Long ago, “corn” used to be the term for any grain seed, including barley, wheat, and rye, so naturally the new world plant “maize”—botanically known as Zea mays—was labeled as another kind of corn when it was introduced in Europe. For some reason, the name stuck, and we all think of the sweet yellow stuff on our dinner plates (and its close relatives) as the one and only “corn.”

ILLUSTRATION: A comparison of teosinte vs. modern corn, Zea mays.

This drawing shows the similarities between modern corn and its ancestor, teosinte, after 10,000 years of cultivation. Illustration by Nicolle Rager Fuller, National Science Foundation

There are actually many varieties of maize-corn. Archaeologists are pretty sure that all of them resulted from the domestication and selective cultivation of the grass teosinte (pronounced tay-oh-SIN-tee), around 10,000 years ago by the people living in what is now Mexico. Over time, maize became a staple crop, yielding different varieties of nutritious and versatile grains throughout the American continent.

PHOTO: Three ears of Indian corn leaning against a pumpkin.

The farmers in my neighborhood sell Indian corn in bundles of three alongside gourds, pumpkins, and bundles of straw.

Indian corn is related to popcorn. These kinds of maize differ from other kinds in that they have a harder outer coating and a starchy interior with a bit of water inside the seed, or kernel. Popcorn pops when the kernel is heated quickly at a high temperature, causing the water inside the seed to suddenly turn into steam, inflating the starch. The sweet corn we love to eat and the dent corn used for tortilla chips and livestock feed will not produce a fluffy white snack when heated.

We can exploit these properties of Indian corn and turn the kernels into necklace beads to wear during the season.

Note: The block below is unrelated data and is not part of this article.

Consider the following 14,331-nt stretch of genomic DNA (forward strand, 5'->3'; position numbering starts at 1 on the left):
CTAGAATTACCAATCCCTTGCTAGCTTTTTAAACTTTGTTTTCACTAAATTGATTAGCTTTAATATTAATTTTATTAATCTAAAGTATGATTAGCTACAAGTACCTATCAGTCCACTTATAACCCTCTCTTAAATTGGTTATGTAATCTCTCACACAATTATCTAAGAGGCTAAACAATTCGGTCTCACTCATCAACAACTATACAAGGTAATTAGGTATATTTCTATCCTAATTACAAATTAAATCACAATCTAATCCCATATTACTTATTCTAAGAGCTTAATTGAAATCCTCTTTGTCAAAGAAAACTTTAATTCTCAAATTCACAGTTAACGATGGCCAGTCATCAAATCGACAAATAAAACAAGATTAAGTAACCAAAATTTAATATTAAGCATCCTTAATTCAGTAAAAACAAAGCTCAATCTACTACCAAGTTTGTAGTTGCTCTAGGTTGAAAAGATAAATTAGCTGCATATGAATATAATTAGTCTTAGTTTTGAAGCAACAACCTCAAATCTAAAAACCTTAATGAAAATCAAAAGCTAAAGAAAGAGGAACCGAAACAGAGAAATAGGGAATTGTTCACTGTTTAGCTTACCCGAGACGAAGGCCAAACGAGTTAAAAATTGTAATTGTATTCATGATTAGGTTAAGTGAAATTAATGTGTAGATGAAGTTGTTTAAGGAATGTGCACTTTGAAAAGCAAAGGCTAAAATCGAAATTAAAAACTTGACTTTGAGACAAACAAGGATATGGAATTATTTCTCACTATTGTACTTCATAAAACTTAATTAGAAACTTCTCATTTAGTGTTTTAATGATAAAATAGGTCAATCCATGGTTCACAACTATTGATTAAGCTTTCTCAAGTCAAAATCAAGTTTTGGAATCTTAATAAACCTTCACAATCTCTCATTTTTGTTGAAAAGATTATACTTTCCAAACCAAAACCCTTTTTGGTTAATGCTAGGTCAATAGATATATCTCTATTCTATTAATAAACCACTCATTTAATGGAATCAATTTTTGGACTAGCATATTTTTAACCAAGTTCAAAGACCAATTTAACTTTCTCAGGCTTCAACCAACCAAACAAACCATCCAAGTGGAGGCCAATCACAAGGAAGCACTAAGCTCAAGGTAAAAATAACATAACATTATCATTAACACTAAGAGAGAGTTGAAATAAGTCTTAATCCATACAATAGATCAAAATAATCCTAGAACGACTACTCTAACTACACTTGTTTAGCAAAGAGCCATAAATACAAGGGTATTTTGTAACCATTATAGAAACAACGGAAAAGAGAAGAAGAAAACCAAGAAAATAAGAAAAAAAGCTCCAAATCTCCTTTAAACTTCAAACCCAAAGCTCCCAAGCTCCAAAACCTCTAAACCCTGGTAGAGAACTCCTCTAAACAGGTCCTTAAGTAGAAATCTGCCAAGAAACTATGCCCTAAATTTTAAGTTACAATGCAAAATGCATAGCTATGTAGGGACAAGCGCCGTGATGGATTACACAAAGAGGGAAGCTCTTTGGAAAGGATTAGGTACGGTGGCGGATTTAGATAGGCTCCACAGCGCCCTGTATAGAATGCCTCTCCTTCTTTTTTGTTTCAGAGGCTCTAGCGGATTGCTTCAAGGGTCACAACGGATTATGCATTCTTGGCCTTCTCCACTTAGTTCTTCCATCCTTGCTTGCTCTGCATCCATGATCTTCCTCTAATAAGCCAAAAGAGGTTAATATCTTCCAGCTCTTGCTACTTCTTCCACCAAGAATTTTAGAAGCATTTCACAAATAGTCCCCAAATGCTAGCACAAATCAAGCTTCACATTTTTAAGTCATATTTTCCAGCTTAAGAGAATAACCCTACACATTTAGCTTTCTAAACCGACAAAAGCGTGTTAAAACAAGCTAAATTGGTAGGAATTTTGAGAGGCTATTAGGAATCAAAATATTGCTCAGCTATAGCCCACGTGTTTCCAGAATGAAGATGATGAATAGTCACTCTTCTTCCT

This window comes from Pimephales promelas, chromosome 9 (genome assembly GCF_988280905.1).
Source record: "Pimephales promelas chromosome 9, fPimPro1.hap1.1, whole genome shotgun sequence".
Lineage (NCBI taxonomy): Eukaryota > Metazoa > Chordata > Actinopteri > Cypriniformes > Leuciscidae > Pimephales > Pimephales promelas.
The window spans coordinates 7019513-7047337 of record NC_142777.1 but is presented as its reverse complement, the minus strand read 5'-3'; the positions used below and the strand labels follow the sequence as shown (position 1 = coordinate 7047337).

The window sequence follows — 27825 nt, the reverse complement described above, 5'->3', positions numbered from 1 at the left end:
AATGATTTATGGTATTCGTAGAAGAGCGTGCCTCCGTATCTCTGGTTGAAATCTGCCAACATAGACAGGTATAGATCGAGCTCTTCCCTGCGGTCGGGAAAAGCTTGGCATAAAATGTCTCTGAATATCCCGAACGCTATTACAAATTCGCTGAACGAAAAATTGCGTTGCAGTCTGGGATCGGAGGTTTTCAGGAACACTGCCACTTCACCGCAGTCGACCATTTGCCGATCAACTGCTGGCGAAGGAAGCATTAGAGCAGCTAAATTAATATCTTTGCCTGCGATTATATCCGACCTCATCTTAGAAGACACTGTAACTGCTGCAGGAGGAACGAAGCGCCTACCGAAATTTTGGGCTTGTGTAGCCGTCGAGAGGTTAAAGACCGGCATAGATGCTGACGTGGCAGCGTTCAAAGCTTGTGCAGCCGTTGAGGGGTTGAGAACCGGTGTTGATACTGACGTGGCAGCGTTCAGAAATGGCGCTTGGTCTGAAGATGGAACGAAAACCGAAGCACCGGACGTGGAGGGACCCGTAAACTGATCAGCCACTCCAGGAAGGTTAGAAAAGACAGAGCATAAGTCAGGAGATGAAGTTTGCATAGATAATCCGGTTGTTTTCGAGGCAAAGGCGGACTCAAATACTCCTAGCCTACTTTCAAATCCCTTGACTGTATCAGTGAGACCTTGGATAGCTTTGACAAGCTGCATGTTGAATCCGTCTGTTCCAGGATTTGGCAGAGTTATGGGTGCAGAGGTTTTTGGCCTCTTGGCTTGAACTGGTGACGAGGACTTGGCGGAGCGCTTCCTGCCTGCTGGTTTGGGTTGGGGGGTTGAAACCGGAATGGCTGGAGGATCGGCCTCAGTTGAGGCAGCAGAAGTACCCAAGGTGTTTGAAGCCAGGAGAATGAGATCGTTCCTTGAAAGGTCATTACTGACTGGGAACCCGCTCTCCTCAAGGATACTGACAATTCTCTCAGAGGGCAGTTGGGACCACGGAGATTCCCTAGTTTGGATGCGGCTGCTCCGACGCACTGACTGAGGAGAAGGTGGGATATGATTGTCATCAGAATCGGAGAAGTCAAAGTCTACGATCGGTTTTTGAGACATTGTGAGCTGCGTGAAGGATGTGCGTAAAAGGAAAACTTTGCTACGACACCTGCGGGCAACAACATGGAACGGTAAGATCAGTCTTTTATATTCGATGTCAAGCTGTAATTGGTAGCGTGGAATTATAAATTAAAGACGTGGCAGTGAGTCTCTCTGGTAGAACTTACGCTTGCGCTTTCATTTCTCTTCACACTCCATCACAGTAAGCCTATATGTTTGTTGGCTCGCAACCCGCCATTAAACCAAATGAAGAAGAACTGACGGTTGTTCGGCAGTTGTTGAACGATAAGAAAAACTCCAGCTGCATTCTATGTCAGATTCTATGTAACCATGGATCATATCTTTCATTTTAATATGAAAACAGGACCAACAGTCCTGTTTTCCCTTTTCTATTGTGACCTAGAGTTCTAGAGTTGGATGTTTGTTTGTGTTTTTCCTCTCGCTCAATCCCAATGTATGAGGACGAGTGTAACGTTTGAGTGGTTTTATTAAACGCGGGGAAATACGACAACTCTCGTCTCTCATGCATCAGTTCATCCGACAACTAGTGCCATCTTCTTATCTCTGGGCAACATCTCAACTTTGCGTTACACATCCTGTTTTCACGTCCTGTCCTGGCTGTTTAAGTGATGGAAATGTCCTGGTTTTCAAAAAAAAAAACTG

How to make an Indian corn necklace

You will need the following:

  • Indian corn (one average-size cob will make two necklaces)
  • a sharp embroidery needle, long, with a large eye
  • string; you can use ordinary sewing thread, but a little heavier is better
  • a pot of water to cook and soften the corn
PHOTO: Indian corn.

My daughter chose this bundle of Indian corn because she liked both the deep red of cob on the left and the pinkish seeds of the one in the middle—but not for the same necklace.

First, remove all the kernels from the cob. You can wedge a butter knife between the rows of kernels and twist to pop out the seeds. Once you get some of the cob stripped, you can rub the kernels loose with your thumb.

PHOTO: a bowl full of colored corn seeds, or kernels.

These seeds have been removed from the cob and are ready for boiling to soften them.

Place the corn kernels in a pot of water and boil for 30 minutes. (This isn’t hot enough for the corn to pop.) Test for doneness by removing three  kernels. If you can push a needle through each of them easily, they are ready. Remove the pot from the heat and allow to cool. You can add cold water to cool them faster, but be sure to leave them soaking so they do not dry out, even when you are stringing them. (Pushing the needle through dry kernels can be a painful experience.)

While the corn is cooling, cut a string about three times as long as you would like your necklace to be. (You can work in shorter sections and tie them together, but it won’t look as nice.) Thread the needle and double the string; then knot the ends.

Now, select kernels in the colors you like, or pick them up randomly so the string resembles the color pattern of the corn cob. Try to pick softer pieces. Hold each kernel by the sides, and push the needle through the middle of the kernel so that the needle is not pointing toward your finger. Then slide it down the string. Leave a few inches of string below the first piece so you have some string to tie when you’re finished.  

PHOTO: This image shows how holding the seed by the sides puts fingers out of the way of the sharp end of the needle.

It is very important to hold the kernel by its sides as you poke the needle through the middle of the seed.